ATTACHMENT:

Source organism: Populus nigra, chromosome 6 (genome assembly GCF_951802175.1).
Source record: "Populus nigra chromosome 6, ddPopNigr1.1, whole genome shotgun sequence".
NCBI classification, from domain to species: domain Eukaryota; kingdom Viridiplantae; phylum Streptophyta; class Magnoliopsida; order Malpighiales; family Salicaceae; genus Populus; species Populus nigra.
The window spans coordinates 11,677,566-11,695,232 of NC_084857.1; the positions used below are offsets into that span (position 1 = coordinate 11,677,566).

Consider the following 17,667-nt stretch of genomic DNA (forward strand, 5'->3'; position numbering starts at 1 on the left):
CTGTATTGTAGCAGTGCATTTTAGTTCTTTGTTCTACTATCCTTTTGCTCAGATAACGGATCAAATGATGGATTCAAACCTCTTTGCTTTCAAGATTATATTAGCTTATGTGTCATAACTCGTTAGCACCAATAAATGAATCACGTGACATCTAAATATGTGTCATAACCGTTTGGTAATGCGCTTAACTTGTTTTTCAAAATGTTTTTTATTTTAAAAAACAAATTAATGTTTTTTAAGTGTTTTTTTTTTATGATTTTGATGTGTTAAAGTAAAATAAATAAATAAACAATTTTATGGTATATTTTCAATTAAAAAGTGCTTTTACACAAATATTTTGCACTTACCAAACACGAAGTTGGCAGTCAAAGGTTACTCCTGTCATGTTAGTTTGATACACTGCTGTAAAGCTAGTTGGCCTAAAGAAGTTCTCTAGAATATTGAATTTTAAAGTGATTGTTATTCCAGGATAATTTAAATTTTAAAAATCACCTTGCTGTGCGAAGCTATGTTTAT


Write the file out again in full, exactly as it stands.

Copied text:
Source organism: Populus nigra, chromosome 6 (genome assembly GCF_951802175.1).
Source record: "Populus nigra chromosome 6, ddPopNigr1.1, whole genome shotgun sequence".
NCBI classification, from domain to species: domain Eukaryota; kingdom Viridiplantae; phylum Streptophyta; class Magnoliopsida; order Malpighiales; family Salicaceae; genus Populus; species Populus nigra.
The window spans coordinates 11,677,566-11,695,232 of NC_084857.1; the positions used below are offsets into that span (position 1 = coordinate 11,677,566).

Consider the following 17,667-nt stretch of genomic DNA (forward strand, 5'->3'; position numbering starts at 1 on the left):
CTGTATTGTAGCAGTGCATTTTAGTTCTTTGTTCTACTATCCTTTTGCTCAGATAACGGATCAAATGATGGATTCAAACCTCTTTGCTTTCAAGATTATATTAGCTTATGTGTCATAACTCGTTAGCACCAATAAATGAATCACGTGACATCTAAATATGTGTCATAACCGTTTGGTAATGCGCTTAACTTGTTTTTCAAAATGTTTTTTATTTTAAAAAACAAATTAATGTTTTTTAAGTGTTTTTTTTTTATGATTTTGATGTGTTAAAGTAAAATAAATAAATAAACAATTTTATGGTATATTTTCAATTAAAAAGTGCTTTTACACAAATATTTTGCACTTACCAAACACGAAGTTGGCAGTCAAAGGTTACTCCTGTCATGTTAGTTTGATACACTGCTGTAAAGCTAGTTGGCCTAAAGAAGTTCTCTAGAATATTGAATTTTAAAGTGATTGTTATTCCAGGATAATTTAAATTTTAAAAATCACCTTGCTGTGCGAAGCTATGTTTAT